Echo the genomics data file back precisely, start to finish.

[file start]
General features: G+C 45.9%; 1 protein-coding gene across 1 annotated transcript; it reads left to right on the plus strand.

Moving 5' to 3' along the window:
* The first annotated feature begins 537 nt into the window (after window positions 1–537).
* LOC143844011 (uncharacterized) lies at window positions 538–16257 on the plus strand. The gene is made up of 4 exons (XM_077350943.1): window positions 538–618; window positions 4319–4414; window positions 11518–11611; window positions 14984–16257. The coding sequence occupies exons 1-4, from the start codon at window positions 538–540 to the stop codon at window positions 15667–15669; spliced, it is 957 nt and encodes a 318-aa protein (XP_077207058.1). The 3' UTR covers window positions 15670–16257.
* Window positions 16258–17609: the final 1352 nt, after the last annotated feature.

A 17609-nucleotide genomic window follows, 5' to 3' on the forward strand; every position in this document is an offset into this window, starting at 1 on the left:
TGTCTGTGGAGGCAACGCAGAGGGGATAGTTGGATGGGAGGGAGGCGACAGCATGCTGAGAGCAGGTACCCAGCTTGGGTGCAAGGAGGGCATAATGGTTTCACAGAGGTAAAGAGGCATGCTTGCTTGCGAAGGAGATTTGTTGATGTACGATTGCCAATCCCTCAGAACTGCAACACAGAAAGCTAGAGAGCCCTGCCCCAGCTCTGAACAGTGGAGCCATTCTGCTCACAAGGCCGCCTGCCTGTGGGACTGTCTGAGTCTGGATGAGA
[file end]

General features: G+C 45.9%; 1 protein-coding gene across 1 annotated transcript; it reads left to right on the plus strand.

Moving 5' to 3' along the window:
* The first annotated feature begins 537 nt into the window (after window positions 1–537).
* LOC143844011 (uncharacterized) lies at window positions 538–16257 on the plus strand. The gene is made up of 4 exons (XM_077350943.1): window positions 538–618; window positions 4319–4414; window positions 11518–11611; window positions 14984–16257. The coding sequence occupies exons 1-4, from the start codon at window positions 538–540 to the stop codon at window positions 15667–15669; spliced, it is 957 nt and encodes a 318-aa protein (XP_077207058.1). The 3' UTR covers window positions 15670–16257.
* Window positions 16258–17609: the final 1352 nt, after the last annotated feature.

A 17609-nucleotide genomic window follows, 5' to 3' on the forward strand; every position in this document is an offset into this window, starting at 1 on the left:
TGTCTGTGGAGGCAACGCAGAGGGGATAGTTGGATGGGAGGGAGGCGACAGCATGCTGAGAGCAGGTACCCAGCTTGGGTGCAAGGAGGGCATAATGGTTTCACAGAGGTAAAGAGGCATGCTTGCTTGCGAAGGAGATTTGTTGATGTACGATTGCCAATCCCTCAGAACTGCAACACAGAAAGCTAGAGAGCCCTGCCCCAGCTCTGAACAGTGGAGCCATTCTGCTCACAAGGCCGCCTGCCTGTGGGACTGTCTGAGTCTGGATGAGA